A Country Called Amreeka: Arab Roots, American Stories
By Alia Malek
Free Press, 330 pp, 2009
Alia Malek’s “A Country Called Amreeka: Arab Roots, American Stories” is another collection ofArab American narratives in the tradition of Evelyn Shakir’s “Bint Arab” and Moustafa Bayoumi’s “How Does It Feel to Be a Problem?: Being Young and Arab in America.” Malek, an author and civil rights lawyer, writes that her book is “an attempt to populate Amreeka with human faces, emotions, thoughts, and stories, adding another chapter to the story of the country that we all share.” Her theme, Amreeka, serves as the spine connecting stories of various Arab-Americans — Christians and Muslims, naturalized and native-born, men and women, rich and poor — from all regions of the United States. “The purpose of this book isn’t to separate them,” she states, “but to fold their experience into the mosaic of American history and deepen our understanding of who we Americans are.”
Beginning in 1963, each of Malek’s narratives is preceded by a brief historical summary and how that time period affected Arab Americans in general. She then focuses her lens on the individual lives of Arab Americans dealing with the aftermath of those events in their personal lives. She introduces us to Ed Salem, a star football player whose family was caught up in Birmingham’s struggle for civil rights; Luba Sihwail, a Palestinian woman having to deal with the occupation of her homeland as it was happening; Alan Amen, a Dearborn auto laborer fighting for worker’s rights during the Vietnam era; Rabih AbuSahan, a gay man dealing with homophobia and prejudice following the Oklahoma City bombing; Alex Odeh, the ADC director who was murdered in his Santa Ana office; Monsignor Ignace Sadek, a Maronite priest having to defend his church during the aftermath of 9/11; and Abraham Al-Thaibani, a U.S. Marine deployed to Iraq.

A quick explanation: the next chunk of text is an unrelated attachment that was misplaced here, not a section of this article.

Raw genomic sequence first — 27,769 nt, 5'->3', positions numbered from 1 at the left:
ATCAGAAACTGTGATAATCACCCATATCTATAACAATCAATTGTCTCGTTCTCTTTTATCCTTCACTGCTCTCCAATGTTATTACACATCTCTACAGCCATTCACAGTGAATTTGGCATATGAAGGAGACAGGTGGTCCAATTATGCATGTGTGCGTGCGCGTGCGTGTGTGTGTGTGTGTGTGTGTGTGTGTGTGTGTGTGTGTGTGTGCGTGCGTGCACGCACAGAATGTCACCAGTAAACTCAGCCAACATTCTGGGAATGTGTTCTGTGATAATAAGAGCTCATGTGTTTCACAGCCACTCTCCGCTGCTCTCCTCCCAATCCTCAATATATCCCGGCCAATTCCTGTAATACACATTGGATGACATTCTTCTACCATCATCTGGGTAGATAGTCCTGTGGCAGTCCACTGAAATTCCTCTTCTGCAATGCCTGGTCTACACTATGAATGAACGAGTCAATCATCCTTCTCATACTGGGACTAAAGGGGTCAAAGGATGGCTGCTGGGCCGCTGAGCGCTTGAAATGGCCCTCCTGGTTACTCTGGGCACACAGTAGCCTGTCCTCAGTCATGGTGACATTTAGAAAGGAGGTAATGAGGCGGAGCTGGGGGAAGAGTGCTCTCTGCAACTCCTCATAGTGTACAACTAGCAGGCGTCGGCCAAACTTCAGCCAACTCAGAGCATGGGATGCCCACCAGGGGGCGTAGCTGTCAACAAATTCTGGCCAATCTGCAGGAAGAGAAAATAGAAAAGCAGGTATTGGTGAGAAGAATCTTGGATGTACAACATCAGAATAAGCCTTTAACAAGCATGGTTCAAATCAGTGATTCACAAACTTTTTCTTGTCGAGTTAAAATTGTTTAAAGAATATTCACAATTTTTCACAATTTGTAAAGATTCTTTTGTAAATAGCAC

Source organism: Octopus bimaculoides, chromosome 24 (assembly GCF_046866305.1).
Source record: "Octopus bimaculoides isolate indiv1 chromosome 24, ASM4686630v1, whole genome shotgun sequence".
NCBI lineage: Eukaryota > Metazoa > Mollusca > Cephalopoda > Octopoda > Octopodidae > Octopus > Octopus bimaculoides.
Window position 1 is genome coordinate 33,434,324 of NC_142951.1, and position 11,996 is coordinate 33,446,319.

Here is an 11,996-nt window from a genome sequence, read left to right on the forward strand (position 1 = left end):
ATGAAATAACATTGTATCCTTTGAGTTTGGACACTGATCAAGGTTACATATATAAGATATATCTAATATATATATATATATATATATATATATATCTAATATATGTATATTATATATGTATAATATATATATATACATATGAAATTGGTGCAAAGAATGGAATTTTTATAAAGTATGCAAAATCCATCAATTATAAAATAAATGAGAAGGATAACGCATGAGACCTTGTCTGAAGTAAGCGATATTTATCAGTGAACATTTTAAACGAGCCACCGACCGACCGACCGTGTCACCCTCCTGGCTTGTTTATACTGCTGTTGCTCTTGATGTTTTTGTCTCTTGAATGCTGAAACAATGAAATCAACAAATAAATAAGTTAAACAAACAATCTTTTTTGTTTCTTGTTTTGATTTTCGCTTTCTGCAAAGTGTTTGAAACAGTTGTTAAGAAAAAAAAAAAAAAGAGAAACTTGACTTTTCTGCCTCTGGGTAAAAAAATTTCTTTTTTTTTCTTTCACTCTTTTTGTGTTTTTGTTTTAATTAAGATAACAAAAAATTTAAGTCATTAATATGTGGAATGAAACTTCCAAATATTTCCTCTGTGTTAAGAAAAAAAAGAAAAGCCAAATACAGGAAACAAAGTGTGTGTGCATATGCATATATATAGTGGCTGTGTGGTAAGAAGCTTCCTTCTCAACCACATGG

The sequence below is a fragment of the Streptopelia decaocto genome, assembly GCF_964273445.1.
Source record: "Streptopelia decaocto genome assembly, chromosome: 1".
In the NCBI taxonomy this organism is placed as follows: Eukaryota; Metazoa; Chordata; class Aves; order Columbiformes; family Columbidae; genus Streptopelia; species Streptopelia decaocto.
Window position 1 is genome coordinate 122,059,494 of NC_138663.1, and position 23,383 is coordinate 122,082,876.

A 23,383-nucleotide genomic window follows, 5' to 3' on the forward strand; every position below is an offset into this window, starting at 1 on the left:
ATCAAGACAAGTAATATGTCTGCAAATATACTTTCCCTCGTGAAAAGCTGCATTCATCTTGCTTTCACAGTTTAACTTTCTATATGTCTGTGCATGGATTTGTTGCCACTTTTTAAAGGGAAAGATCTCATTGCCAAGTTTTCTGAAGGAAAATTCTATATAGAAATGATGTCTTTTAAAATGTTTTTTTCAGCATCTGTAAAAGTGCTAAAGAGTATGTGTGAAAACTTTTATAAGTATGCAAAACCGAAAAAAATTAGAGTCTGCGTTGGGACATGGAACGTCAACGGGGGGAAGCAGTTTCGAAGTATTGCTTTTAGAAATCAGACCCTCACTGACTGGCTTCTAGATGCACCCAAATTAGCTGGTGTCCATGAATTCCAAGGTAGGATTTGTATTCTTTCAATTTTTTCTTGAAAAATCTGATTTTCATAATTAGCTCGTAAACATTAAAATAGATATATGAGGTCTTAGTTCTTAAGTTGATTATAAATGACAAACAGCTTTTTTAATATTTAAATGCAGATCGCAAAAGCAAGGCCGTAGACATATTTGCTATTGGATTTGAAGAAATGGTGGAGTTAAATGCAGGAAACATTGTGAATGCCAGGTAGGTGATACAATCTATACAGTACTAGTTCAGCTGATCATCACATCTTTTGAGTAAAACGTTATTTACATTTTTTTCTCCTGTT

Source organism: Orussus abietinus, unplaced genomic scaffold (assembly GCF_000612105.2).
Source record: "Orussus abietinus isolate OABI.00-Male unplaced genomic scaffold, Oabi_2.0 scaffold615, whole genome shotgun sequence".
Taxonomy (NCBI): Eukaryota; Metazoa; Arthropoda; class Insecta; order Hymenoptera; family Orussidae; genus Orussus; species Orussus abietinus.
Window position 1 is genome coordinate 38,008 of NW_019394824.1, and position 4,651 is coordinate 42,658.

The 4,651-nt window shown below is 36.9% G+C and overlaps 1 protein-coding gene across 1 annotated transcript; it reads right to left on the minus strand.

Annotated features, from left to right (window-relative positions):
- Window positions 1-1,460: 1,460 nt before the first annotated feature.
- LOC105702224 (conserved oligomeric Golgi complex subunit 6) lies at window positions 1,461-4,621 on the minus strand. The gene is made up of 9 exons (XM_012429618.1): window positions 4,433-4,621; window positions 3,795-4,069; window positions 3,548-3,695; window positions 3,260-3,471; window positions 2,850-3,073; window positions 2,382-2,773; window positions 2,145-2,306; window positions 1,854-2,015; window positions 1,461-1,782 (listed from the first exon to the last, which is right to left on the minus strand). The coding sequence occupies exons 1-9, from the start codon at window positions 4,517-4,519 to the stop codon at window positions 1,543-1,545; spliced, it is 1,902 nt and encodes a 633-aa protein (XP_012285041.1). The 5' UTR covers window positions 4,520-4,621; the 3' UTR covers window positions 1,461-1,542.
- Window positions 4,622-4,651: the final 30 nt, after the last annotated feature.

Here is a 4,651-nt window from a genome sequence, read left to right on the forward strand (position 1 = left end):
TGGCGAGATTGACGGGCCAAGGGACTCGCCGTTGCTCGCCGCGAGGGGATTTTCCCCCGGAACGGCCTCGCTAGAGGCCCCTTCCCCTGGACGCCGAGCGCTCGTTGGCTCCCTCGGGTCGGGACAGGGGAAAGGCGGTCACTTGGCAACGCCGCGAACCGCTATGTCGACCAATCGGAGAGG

Malek is part historian, part journalist, part littérateur, managing to simultaneously take readers on an intellectual and emotional journey. Given her copious bibliography, one desires footnotes of her specific quotes and facts, allowing future researchers to pinpoint her sources. Also, given her background as a civil rights lawyer, it would have been a useful addition to include the legal machinations behind the governmental actions that have been leveled against Arab Americans. “A Country Called Amreeka” is the kind of book every Arab American should read if they wish to know more about their history, their culture, and their fellow Arab Americans.
This book review appeared in Al Jadid, Vol. 16, no. 62